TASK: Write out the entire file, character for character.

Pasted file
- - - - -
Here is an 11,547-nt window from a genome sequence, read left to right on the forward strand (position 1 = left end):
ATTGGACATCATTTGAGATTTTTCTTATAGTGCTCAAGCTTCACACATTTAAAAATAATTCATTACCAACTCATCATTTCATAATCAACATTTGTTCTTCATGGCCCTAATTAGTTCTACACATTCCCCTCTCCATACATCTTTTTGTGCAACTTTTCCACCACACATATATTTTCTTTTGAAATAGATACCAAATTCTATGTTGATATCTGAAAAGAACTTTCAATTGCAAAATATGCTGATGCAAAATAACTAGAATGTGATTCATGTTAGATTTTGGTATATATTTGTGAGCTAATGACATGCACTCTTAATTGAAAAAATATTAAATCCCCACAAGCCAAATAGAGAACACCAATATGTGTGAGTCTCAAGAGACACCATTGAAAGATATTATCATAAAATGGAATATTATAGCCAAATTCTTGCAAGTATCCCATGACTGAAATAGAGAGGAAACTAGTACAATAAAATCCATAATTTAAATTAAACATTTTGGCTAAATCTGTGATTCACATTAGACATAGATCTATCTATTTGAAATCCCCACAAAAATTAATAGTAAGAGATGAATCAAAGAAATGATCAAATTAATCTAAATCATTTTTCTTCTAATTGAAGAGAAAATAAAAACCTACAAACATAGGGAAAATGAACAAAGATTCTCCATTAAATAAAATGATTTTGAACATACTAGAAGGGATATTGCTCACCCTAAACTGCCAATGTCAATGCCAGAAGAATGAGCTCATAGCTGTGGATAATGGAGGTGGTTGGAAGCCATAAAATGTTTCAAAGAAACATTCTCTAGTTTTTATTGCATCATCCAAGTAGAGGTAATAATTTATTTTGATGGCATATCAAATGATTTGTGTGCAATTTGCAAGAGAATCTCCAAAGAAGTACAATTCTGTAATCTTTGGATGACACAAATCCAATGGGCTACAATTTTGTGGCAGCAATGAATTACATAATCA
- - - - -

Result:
Here is an 11,547-nt window from a genome sequence, read left to right on the forward strand (position 1 = left end):
ATTGGACATCATTTGAGATTTTTCTTATAGTGCTCAAGCTTCACACATTTAAAAATAATTCATTACCAACTCATCATTTCATAATCAACATTTGTTCTTCATGGCCCTAATTAGTTCTACACATTCCCCTCTCCATACATCTTTTTGTGCAACTTTTCCACCACACATATATTTTCTTTTGAAATAGATACCAAATTCTATGTTGATATCTGAAAAGAACTTTCAATTGCAAAATATGCTGATGCAAAATAACTAGAATGTGATTCATGTTAGATTTTGGTATATATTTGTGAGCTAATGACATGCACTCTTAATTGAAAAAATATTAAATCCCCACAAGCCAAATAGAGAACACCAATATGTGTGAGTCTCAAGAGACACCATTGAAAGATATTATCATAAAATGGAATATTATAGCCAAATTCTTGCAAGTATCCCATGACTGAAATAGAGAGGAAACTAGTACAATAAAATCCATAATTTAAATTAAACATTTTGGCTAAATCTGTGATTCACATTAGACATAGATCTATCTATTTGAAATCCCCACAAAAATTAATAGTAAGAGATGAATCAAAGAAATGATCAAATTAATCTAAATCATTTTTCTTCTAATTGAAGAGAAAATAAAAACCTACAAACATAGGGAAAATGAACAAAGATTCTCCATTAAATAAAATGATTTTGAACATACTAGAAGGGATATTGCTCACCCTAAACTGCCAATGTCAATGCCAGAAGAATGAGCTCATAGCTGTGGATAATGGAGGTGGTTGGAAGCCATAAAATGTTTCAAAGAAACATTCTCTAGTTTTTATTGCATCATCCAAGTAGAGGTAATAATTTATTTTGATGGCATATCAAATGATTTGTGTGCAATTTGCAAGAGAATCTCCAAAGAAGTACAATTCTGTAATCTTTGGATGACACAAATCCAATGGGCTACAATTTTGTGGCAGCAATGAATTACATAATCA